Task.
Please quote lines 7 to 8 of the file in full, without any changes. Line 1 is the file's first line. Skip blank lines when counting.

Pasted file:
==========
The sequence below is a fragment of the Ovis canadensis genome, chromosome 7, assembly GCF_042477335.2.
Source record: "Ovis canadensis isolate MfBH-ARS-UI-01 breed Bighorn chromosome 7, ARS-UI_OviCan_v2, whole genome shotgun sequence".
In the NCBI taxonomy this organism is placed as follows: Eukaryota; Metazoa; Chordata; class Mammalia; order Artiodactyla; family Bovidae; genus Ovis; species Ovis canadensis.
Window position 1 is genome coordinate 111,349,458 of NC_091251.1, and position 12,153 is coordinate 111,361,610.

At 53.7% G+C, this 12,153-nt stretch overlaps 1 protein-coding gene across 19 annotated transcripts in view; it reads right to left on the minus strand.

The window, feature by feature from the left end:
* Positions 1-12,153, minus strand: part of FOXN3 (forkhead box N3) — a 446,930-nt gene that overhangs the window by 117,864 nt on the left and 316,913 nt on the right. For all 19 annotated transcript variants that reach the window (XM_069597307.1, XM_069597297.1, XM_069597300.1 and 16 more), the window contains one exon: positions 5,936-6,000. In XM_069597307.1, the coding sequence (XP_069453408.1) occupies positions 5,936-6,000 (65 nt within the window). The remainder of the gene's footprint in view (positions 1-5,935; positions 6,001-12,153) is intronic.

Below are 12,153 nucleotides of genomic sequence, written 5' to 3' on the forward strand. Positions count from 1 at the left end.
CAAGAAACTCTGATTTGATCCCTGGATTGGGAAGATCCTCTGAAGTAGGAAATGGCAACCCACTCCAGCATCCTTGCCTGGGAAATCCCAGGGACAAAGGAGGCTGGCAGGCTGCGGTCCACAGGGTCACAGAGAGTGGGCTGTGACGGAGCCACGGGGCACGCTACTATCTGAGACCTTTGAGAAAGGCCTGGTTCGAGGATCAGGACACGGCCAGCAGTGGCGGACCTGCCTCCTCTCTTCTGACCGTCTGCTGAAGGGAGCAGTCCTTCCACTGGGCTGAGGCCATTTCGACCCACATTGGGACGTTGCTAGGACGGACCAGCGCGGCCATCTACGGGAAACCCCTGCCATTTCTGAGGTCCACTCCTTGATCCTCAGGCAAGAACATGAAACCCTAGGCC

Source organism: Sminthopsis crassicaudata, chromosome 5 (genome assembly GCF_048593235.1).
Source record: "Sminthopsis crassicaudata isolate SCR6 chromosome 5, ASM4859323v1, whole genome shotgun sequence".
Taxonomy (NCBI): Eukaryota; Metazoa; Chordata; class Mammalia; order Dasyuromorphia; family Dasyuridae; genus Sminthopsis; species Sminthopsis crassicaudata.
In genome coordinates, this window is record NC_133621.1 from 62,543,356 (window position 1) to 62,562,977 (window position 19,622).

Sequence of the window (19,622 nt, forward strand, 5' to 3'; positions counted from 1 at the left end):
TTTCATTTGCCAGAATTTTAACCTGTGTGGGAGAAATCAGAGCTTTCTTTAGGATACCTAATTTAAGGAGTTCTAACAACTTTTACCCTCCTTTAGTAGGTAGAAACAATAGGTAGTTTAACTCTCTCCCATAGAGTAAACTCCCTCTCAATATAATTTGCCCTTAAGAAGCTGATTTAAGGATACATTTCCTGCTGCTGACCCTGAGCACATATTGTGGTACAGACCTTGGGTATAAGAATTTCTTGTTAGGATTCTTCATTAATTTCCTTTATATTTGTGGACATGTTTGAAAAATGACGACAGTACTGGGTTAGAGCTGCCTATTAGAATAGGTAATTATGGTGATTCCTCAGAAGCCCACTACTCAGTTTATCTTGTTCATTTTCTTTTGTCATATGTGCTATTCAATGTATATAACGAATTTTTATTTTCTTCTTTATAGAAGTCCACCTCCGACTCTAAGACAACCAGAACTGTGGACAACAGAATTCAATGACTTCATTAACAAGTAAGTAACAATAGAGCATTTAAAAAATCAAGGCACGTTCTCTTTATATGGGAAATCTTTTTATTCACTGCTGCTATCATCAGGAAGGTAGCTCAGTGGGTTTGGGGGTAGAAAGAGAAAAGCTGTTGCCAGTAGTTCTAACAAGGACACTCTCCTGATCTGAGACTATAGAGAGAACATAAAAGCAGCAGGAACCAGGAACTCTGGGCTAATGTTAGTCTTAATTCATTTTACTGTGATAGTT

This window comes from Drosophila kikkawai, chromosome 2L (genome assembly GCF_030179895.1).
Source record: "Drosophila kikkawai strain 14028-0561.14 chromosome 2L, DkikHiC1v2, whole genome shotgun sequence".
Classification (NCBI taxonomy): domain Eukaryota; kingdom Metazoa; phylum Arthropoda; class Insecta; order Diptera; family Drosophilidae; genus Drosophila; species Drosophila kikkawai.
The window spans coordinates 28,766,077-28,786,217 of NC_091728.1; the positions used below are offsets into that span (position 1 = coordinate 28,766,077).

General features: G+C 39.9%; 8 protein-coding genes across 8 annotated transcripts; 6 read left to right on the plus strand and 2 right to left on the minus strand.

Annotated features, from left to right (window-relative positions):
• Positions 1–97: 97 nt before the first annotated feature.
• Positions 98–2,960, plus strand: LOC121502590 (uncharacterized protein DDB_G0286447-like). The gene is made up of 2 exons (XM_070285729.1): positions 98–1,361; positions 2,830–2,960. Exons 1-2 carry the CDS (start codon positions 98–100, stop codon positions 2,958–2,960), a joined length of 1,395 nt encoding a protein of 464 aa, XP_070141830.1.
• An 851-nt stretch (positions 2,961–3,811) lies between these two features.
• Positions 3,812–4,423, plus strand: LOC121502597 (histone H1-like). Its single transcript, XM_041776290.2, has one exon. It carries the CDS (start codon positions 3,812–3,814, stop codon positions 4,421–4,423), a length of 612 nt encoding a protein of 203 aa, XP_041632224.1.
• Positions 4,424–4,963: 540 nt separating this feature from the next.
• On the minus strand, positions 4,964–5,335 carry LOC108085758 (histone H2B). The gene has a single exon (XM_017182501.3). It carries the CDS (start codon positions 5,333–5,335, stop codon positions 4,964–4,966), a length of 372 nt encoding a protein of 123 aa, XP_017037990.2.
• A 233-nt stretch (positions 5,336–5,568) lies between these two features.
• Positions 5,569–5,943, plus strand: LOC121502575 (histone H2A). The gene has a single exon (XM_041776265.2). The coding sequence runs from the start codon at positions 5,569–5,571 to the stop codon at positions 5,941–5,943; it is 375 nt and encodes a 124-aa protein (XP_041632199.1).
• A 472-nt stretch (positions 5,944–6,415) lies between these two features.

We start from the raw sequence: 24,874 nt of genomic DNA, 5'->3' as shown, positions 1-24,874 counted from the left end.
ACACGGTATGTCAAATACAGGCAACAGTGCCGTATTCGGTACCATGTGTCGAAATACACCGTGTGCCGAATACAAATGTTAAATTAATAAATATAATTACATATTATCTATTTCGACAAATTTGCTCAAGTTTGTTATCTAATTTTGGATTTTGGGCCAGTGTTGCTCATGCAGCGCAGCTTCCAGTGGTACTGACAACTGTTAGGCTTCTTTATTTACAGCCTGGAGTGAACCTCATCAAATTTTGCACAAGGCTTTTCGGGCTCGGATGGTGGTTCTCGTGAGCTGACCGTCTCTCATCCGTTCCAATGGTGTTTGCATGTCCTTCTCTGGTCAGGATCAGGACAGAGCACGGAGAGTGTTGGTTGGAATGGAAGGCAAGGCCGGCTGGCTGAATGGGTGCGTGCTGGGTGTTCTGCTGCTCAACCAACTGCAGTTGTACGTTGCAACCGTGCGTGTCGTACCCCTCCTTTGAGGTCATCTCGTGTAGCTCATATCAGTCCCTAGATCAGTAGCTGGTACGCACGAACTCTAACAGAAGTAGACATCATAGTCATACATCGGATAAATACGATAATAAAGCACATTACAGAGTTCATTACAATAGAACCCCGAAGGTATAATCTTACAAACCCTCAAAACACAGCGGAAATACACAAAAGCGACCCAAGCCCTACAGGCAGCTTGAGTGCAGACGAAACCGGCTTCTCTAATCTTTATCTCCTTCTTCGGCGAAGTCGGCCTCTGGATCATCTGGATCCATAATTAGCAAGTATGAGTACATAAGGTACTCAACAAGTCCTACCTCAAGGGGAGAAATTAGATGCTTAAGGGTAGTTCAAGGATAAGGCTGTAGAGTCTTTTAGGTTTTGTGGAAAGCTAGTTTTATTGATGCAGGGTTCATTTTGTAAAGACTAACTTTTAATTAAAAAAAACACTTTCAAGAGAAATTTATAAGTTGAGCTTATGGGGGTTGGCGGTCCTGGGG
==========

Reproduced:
* Positions 1-12,153, minus strand: part of FOXN3 (forkhead box N3) — a 446,930-nt gene that overhangs the window by 117,864 nt on the left and 316,913 nt on the right. For all 19 annotated transcript variants that reach the window (XM_069597307.1, XM_069597297.1, XM_069597300.1 and 16 more), the window contains one exon: positions 5,936-6,000. In XM_069597307.1, the coding sequence (XP_069453408.1) occupies positions 5,936-6,000 (65 nt within the window). The remainder of the gene's footprint in view (positions 1-5,935; positions 6,001-12,153) is intronic.

Below are 12,153 nucleotides of genomic sequence, written 5' to 3' on the forward strand. Positions count from 1 at the left end.